"With Dynamite X/M we'll be demonstrating Flash plug-ins on Mozilla running on a MIPS development board," said Graham. Flash is a browser animation system developed by Macromedia Inc. (San Francisco) and Mozilla is an open-source Internet browser that runs on Linux, he explained. "Running X86 plug-ins on a MIPS platform has never been seen before."
Transitive is pursuing an initial-license plus unit-royalty model similar to the one used by processor providers such as ARM and MIPS. Initial-license pricing would fall somewhere between those for an operating system and a processor core, with different fees for single or multiproject terms, Graham said.
By the end of 2002 the company expects to have products for most of the major architecture combinations in the embedded space.
Lessening legacy's import
Despite MIPS' leading position in the set-top-box market, some OEMs have considered using an X86 chip instead, just to handle this Internet legacy code, Graham said. The existence of Dynamite X/M removes that requirement, he said.
"Transitive's ability to enable OEM hardware design engineers to easily port legacy-code applications will strengthen the MIPS architecture's applications in the embedded electronics industry," said Kevin Meyer, vice president of marketing at MIPS Technologies.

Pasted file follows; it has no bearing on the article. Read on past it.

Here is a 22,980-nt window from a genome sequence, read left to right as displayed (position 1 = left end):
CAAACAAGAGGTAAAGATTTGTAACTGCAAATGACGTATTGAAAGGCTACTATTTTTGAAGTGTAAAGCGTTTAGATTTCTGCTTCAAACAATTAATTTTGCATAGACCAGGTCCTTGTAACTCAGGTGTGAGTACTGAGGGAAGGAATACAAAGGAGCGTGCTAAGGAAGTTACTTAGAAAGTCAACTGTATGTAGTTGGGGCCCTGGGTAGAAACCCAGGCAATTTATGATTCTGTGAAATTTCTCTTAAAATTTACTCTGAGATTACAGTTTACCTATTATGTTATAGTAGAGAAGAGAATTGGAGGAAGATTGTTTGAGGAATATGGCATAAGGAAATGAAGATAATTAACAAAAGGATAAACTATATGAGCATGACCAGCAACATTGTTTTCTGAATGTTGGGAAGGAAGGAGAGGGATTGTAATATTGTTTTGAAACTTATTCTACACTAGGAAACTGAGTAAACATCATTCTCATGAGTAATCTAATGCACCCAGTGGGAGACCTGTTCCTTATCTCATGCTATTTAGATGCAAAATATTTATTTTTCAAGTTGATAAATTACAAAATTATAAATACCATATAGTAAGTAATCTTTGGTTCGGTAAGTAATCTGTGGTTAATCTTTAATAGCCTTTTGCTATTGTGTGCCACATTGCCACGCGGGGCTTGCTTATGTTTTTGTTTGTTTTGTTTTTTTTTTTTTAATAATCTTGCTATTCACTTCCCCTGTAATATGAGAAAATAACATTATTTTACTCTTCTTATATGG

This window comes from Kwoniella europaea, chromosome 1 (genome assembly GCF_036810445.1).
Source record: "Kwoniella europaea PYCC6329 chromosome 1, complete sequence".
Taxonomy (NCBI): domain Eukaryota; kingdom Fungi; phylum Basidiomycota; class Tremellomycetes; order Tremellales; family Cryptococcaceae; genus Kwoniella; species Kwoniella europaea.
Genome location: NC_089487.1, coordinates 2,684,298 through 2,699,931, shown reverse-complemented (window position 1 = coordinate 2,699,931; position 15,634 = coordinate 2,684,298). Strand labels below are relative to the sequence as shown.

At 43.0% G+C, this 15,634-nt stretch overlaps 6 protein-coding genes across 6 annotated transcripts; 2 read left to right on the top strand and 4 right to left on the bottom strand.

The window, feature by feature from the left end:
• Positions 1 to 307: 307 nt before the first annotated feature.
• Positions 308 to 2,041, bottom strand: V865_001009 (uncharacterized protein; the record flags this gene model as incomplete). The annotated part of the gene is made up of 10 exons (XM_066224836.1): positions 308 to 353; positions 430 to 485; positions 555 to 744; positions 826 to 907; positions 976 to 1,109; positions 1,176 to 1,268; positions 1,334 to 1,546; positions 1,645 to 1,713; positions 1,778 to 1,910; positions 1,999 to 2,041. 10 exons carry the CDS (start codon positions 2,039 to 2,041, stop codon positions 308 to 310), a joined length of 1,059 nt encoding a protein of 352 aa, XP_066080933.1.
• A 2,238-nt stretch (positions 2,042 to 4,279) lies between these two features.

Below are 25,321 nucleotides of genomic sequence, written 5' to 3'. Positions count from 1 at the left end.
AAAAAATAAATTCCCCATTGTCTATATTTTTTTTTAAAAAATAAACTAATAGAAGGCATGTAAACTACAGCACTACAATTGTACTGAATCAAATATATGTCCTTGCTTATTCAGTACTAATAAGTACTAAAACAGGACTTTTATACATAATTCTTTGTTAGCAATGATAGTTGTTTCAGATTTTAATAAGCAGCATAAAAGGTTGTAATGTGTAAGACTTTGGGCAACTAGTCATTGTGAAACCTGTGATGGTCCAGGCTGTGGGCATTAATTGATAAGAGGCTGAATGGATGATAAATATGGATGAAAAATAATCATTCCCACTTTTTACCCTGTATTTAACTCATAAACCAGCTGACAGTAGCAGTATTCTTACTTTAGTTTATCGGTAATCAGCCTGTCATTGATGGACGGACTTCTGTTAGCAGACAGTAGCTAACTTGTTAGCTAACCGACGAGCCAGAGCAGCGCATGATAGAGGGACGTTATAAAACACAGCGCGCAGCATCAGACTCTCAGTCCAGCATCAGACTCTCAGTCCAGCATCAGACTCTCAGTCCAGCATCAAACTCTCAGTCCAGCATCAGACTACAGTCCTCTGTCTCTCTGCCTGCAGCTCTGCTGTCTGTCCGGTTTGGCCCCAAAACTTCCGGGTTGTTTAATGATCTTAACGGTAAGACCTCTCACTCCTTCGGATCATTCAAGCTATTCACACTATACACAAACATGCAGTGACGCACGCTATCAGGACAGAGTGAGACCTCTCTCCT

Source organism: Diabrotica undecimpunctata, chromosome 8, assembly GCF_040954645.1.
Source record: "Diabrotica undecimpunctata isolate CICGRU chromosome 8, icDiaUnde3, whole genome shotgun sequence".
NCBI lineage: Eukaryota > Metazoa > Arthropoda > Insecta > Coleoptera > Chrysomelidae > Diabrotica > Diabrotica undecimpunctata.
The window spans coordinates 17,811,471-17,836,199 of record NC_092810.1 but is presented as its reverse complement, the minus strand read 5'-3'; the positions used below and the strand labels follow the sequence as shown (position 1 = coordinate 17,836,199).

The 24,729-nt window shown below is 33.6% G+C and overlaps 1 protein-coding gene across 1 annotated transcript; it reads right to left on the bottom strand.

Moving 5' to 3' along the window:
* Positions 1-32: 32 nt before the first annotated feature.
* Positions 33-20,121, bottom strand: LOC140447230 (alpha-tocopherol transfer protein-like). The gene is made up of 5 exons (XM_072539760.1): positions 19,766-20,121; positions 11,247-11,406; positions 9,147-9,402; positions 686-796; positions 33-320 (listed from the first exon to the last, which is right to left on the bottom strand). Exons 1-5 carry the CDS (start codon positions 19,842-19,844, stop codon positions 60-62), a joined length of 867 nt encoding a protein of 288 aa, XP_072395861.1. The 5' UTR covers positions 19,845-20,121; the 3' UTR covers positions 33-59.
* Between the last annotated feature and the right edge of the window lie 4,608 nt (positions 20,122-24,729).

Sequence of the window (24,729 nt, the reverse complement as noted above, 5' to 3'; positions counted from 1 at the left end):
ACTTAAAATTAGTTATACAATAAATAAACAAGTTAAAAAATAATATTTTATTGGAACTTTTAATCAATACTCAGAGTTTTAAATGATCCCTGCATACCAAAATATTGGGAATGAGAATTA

Although Transitive has previously claimed that Dynamite can achieve parity with or even better the speed of the target processor running native code, Graham admitted this is not the case with the Dynamite X/M-over-Linux product.
"Remember, this is translating from CISC to RISC, which is the worst case," he said. "We're getting a ratio of 1:1.6. So translating code to a 500-MHz MIPS core will yield 300-MHz Pentium performance."
Dynamite can also "exploit discontinuities in CPU vendors' road maps," said Graham. Referring to next week's ARM-to-MIPS demo, Graham said: "For example, at present ARM and StrongARM run out of steam at a couple of hundred megahertz clock frequency, but MIPS does not." Licensable MIPS cores can synthesize to 500 MHz, and dedicated suppliers of MIPS-based processors have announced chips with cores running at 1 GHz. Developers could, therefore, get a performance boost by moving to a sufficiently faster processor without having to recompile code, Graham said.
But Dynamite does have drawbacks. Dynamite X/M occupies about 750 kbytes of memory and the translation work it does results in latency in the early stages of running any particular program. This latency diminishes with time, or can be minimized by running code during an imposed startup-delay or "learning" period.
"Emulation or code morphing or whatever you want to call it is as old as computers. It works, after a fashion, but it's always been dreadfully slow and the bugs are painfully subtle," said analyst Turley. "Apple did an amazing job with its Power Macintosh running 68000 code on the PowerPC several years ago. Most other companies have fared much worse."
Dynamite is thought to be the first generic approach to dynamic translation applicable to many processor and DSP pairs.
"I don't think the latency is going to go away and for that reason, for real-time applications emulation is generally not a good idea," said analyst Turley, who says he has seen Transitive's MIPS/X86 demo.